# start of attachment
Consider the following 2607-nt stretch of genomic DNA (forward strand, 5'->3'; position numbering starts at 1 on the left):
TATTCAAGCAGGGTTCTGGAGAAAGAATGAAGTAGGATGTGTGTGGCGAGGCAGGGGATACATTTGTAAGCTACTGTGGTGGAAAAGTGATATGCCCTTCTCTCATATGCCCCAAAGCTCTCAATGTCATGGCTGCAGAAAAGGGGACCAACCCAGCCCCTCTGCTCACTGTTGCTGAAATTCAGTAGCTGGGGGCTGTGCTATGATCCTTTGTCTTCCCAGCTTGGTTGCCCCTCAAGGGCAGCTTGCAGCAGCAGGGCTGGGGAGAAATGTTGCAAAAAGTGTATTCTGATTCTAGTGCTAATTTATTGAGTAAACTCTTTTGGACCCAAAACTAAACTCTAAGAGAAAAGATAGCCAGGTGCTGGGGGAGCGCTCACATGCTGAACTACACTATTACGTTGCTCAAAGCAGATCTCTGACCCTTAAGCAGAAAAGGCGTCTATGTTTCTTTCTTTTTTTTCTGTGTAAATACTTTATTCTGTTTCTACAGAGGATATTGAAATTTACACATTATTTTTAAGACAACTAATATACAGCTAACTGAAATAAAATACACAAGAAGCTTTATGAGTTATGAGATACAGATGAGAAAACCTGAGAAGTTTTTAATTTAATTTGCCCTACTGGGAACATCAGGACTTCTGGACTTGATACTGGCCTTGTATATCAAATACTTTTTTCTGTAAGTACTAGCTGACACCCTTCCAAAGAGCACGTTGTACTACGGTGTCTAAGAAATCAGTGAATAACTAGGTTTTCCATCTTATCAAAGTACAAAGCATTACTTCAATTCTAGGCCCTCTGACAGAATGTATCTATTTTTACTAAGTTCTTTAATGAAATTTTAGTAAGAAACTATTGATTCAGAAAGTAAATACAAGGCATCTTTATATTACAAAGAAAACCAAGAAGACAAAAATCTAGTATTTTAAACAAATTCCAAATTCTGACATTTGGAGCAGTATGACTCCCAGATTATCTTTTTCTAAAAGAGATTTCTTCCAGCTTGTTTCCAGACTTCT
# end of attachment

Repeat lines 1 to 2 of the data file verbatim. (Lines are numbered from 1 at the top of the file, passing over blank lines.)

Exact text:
Consider the following 2607-nt stretch of genomic DNA (forward strand, 5'->3'; position numbering starts at 1 on the left):
TATTCAAGCAGGGTTCTGGAGAAAGAATGAAGTAGGATGTGTGTGGCGAGGCAGGGGATACATTTGTAAGCTACTGTGGTGGAAAAGTGATATGCCCTTCTCTCATATGCCCCAAAGCTCTCAATGTCATGGCTGCAGAAAAGGGGACCAACCCAGCCCCTCTGCTCACTGTTGCTGAAATTCAGTAGCTGGGGGCTGTGCTATGATCCTTTGTCTTCCCAGCTTGGTTGCCCCTCAAGGGCAGCTTGCAGCAGCAGGGCTGGGGAGAAATGTTGCAAAAAGTGTATTCTGATTCTAGTGCTAATTTATTGAGTAAACTCTTTTGGACCCAAAACTAAACTCTAAGAGAAAAGATAGCCAGGTGCTGGGGGAGCGCTCACATGCTGAACTACACTATTACGTTGCTCAAAGCAGATCTCTGACCCTTAAGCAGAAAAGGCGTCTATGTTTCTTTCTTTTTTTTCTGTGTAAATACTTTATTCTGTTTCTACAGAGGATATTGAAATTTACACATTATTTTTAAGACAACTAATATACAGCTAACTGAAATAAAATACACAAGAAGCTTTATGAGTTATGAGATACAGATGAGAAAACCTGAGAAGTTTTTAATTTAATTTGCCCTACTGGGAACATCAGGACTTCTGGACTTGATACTGGCCTTGTATATCAAATACTTTTTTCTGTAAGTACTAGCTGACACCCTTCCAAAGAGCACGTTGTACTACGGTGTCTAAGAAATCAGTGAATAACTAGGTTTTCCATCTTATCAAAGTACAAAGCATTACTTCAATTCTAGGCCCTCTGACAGAATGTATCTATTTTTACTAAGTTCTTTAATGAAATTTTAGTAAGAAACTATTGATTCAGAAAGTAAATACAAGGCATCTTTATATTACAAAGAAAACCAAGAAGACAAAAATCTAGTATTTTAAACAAATTCCAAATTCTGACATTTGGAGCAGTATGACTCCCAGATTATCTTTTTCTAAAAGAGATTTCTTCCAGCTTGTTTCCAGACTTCT